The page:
Sometimes We Learn Lessons the Hard Way

By Jim O'Brien

Jim O'Brien at age 7

It was snowing when I showed up for class in the second grade at St. Stephen’s School in Hazelwood. It was 1948 and I was wearing my dark blue snow suit. This old-fashioned, no-nonsense snowsuit was quite practical in bad weather. Covering my entire legs down to my ankles, it had a bib with two straps that went over the shoulders and tied in the back. It made good sense to wear it on cold, wintry days.

Age seven at the time, I entered the classroom, which was on the first floor of the pale-orange brick school building, when a few girls began making fun of me for my outfit. While I loved getting attention from girls, even back then, this was not in the way I had hoped. Finally, their teasing got the best of me and I hollered back at them, “My old lady made me wear it!”

My teacher, Sister Macrina, who was seated at her desk opposite the doorway, was as far away from me as she could possibly be. But, in a split second, she was up and out of her seat and squarely in my face.

Sister Macrina, I must explain, was one of the few nuns of the Sisters of Charity order who did not take Mary as her name when she became a nun. Instead, she took the name Macrina in tribute to a nun in the early days of the Christian Church who is revered as a saint in the Roman Catholic, Eastern Catholic, and Orthodox churches. My memory of Sister Macrina that day is hardly reverent. Then again, I was no saint.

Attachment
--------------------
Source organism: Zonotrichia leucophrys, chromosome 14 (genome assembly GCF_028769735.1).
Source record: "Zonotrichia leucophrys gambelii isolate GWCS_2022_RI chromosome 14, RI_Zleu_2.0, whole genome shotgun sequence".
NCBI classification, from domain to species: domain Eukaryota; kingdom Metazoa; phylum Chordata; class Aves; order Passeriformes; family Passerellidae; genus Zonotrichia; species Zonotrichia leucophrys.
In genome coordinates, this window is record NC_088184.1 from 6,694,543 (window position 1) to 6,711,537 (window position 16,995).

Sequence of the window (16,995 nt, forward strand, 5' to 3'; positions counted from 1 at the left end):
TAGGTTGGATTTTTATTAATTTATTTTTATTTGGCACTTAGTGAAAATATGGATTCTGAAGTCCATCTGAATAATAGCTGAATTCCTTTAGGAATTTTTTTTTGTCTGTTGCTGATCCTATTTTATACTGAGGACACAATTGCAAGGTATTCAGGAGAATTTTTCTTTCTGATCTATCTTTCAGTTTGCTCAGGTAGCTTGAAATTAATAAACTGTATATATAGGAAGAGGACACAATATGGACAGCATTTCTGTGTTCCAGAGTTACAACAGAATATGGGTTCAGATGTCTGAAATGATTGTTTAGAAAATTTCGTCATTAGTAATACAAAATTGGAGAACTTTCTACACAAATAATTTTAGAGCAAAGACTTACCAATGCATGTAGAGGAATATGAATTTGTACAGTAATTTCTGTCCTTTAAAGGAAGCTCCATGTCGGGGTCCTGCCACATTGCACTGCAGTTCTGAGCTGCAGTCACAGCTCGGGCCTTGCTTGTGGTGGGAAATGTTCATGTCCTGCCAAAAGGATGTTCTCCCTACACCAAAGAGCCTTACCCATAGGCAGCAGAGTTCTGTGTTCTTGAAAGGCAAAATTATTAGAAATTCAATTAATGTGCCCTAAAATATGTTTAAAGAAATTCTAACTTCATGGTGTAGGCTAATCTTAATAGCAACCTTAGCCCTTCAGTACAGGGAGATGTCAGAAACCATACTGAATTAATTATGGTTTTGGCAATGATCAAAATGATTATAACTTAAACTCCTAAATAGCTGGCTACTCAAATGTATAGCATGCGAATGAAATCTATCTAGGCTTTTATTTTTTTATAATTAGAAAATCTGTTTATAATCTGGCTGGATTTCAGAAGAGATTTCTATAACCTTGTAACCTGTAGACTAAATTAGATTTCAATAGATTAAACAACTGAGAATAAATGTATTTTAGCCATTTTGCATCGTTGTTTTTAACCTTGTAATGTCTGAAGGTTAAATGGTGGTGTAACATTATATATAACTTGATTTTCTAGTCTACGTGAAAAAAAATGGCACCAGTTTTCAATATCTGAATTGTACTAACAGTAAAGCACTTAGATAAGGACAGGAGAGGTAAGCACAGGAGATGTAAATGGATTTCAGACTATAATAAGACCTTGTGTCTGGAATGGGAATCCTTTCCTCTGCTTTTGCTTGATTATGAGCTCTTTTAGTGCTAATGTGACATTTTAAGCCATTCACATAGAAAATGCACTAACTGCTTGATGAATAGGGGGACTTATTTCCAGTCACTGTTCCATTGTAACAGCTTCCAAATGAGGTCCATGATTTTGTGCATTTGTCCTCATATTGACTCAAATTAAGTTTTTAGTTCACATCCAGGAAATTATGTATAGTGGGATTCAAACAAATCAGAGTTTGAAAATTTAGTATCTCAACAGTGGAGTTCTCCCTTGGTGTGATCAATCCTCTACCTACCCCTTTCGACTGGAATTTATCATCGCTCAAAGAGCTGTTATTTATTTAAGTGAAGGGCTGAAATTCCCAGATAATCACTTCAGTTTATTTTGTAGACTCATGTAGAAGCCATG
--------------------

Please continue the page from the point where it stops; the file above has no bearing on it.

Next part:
She seized me by my snowsuit straps and hurriedly ushered me into the robbery room, or cloak room, where we stored our coats and jackets during the school day. Holding the straps away from my body, she proceeded to hang me up on a clothes hook. She stood back to admire her handiwork before she left to go back to the classroom.

Since that fateful morning, I never again referred to my mother as “my old lady.” Sometimes we learn lessons the hard way.

In any case, I was all too familiar with the cloak room, since it was also used as a “time-out” room. I am reminded of my days in that room whenever I see my grandchildren sitting in their “time out” chair in the hallway of their home.

Solitary confinement for sure, I missed quite a bit of schooling while spending my time in the cloakroom. A small closet in the room housed a box of candy bars intended to reward worthy students at the end of each month. There were always a few candy bars missing during my quiet and often cloakroom visits, since I knew I was not destined to get candy bars for being well-behaved.

In those days, nuns weren’t restricted in their replies to student misbehavior. I occasionally had a switch taken to my backside and a ruler with a metal edge strike the back of my hands. Fortunately, I am able to do my job and type my columns without permanent infliction. Imagine the trouble a teacher would get into today. But, that was routine punishment in my school days. One day while a college student at Pitt, I ran into one of my grade school nuns who shared her recollection. “You weren’t bad, Jimmy, just mischievous,” said Sister Mary Pius.

In truth, I remember my school days at St. Stephen’s fondly. I learned a lot, except for how to tell time quickly. Even today, I pause before I tell someone what time it is when asked.